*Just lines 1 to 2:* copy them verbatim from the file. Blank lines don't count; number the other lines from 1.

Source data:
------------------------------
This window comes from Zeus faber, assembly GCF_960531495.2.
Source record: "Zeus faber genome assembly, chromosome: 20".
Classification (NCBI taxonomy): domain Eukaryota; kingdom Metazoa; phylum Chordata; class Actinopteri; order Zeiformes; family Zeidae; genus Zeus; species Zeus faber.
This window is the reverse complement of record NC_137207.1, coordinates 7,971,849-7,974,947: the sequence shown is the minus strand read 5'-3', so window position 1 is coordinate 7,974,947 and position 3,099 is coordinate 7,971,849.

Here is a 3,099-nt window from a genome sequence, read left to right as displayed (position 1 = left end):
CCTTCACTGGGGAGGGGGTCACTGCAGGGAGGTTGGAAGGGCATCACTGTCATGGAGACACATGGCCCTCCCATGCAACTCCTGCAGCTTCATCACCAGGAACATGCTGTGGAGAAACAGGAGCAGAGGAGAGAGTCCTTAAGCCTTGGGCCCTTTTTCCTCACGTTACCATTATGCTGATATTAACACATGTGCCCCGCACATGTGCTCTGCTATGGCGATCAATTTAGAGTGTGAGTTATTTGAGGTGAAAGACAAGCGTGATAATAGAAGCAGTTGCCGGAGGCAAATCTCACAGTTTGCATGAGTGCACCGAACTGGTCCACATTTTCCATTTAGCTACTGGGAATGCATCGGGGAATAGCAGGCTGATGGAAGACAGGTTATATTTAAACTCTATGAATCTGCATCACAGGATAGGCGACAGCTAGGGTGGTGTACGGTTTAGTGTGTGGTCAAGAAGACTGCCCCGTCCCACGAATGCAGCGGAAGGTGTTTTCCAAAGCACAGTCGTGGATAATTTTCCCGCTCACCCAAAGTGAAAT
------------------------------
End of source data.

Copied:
This window comes from Zeus faber, assembly GCF_960531495.2.
Source record: "Zeus faber genome assembly, chromosome: 20".